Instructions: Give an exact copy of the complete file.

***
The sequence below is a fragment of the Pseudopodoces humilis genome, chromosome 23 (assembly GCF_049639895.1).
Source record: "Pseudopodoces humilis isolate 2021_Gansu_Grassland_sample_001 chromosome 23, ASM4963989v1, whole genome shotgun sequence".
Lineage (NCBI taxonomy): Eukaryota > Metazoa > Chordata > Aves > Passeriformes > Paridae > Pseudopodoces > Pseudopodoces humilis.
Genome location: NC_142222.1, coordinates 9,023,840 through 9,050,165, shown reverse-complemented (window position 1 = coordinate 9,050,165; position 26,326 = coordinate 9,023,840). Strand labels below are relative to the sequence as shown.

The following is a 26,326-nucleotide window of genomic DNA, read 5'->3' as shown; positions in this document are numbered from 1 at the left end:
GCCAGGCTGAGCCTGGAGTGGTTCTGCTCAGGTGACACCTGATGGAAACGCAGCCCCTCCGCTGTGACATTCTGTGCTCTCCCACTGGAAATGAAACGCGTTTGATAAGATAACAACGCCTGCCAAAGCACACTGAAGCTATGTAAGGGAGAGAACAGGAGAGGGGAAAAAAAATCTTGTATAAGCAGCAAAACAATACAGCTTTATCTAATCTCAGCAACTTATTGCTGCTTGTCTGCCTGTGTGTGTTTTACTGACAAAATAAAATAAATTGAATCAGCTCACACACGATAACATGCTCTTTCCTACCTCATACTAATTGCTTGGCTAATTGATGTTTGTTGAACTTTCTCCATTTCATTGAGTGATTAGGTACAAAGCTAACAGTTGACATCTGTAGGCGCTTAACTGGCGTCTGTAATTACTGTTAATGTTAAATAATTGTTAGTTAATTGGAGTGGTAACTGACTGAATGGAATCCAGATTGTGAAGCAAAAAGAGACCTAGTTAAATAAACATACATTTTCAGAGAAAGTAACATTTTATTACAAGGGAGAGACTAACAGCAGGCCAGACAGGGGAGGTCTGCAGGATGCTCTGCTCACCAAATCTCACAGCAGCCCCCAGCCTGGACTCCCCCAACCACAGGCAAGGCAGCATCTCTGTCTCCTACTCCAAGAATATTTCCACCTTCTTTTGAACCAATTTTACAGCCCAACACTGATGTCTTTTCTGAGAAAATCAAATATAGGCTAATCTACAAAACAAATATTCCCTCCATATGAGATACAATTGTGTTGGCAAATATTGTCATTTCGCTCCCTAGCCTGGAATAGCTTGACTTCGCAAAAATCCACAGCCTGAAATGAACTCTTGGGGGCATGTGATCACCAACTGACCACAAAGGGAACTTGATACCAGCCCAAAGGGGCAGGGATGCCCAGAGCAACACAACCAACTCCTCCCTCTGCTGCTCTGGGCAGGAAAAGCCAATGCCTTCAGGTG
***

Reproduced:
The sequence below is a fragment of the Pseudopodoces humilis genome, chromosome 23 (assembly GCF_049639895.1).
Source record: "Pseudopodoces humilis isolate 2021_Gansu_Grassland_sample_001 chromosome 23, ASM4963989v1, whole genome shotgun sequence".
Lineage (NCBI taxonomy): Eukaryota > Metazoa > Chordata > Aves > Passeriformes > Paridae > Pseudopodoces > Pseudopodoces humilis.
Genome location: NC_142222.1, coordinates 9,023,840 through 9,050,165, shown reverse-complemented (window position 1 = coordinate 9,050,165; position 26,326 = coordinate 9,023,840). Strand labels below are relative to the sequence as shown.

The following is a 26,326-nucleotide window of genomic DNA, read 5'->3' as shown; positions in this document are numbered from 1 at the left end:
GCCAGGCTGAGCCTGGAGTGGTTCTGCTCAGGTGACACCTGATGGAAACGCAGCCCCTCCGCTGTGACATTCTGTGCTCTCCCACTGGAAATGAAACGCGTTTGATAAGATAACAACGCCTGCCAAAGCACACTGAAGCTATGTAAGGGAGAGAACAGGAGAGGGGAAAAAAAATCTTGTATAAGCAGCAAAACAATACAGCTTTATCTAATCTCAGCAACTTATTGCTGCTTGTCTGCCTGTGTGTGTTTTACTGACAAAATAAAATAAATTGAATCAGCTCACACACGATAACATGCTCTTTCCTACCTCATACTAATTGCTTGGCTAATTGATGTTTGTTGAACTTTCTCCATTTCATTGAGTGATTAGGTACAAAGCTAACAGTTGACATCTGTAGGCGCTTAACTGGCGTCTGTAATTACTGTTAATGTTAAATAATTGTTAGTTAATTGGAGTGGTAACTGACTGAATGGAATCCAGATTGTGAAGCAAAAAGAGACCTAGTTAAATAAACATACATTTTCAGAGAAAGTAACATTTTATTACAAGGGAGAGACTAACAGCAGGCCAGACAGGGGAGGTCTGCAGGATGCTCTGCTCACCAAATCTCACAGCAGCCCCCAGCCTGGACTCCCCCAACCACAGGCAAGGCAGCATCTCTGTCTCCTACTCCAAGAATATTTCCACCTTCTTTTGAACCAATTTTACAGCCCAACACTGATGTCTTTTCTGAGAAAATCAAATATAGGCTAATCTACAAAACAAATATTCCCTCCATATGAGATACAATTGTGTTGGCAAATATTGTCATTTCGCTCCCTAGCCTGGAATAGCTTGACTTCGCAAAAATCCACAGCCTGAAATGAACTCTTGGGGGCATGTGATCACCAACTGACCACAAAGGGAACTTGATACCAGCCCAAAGGGGCAGGGATGCCCAGAGCAACACAACCAACTCCTCCCTCTGCTGCTCTGGGCAGGAAAAGCCAATGCCTTCAGGTG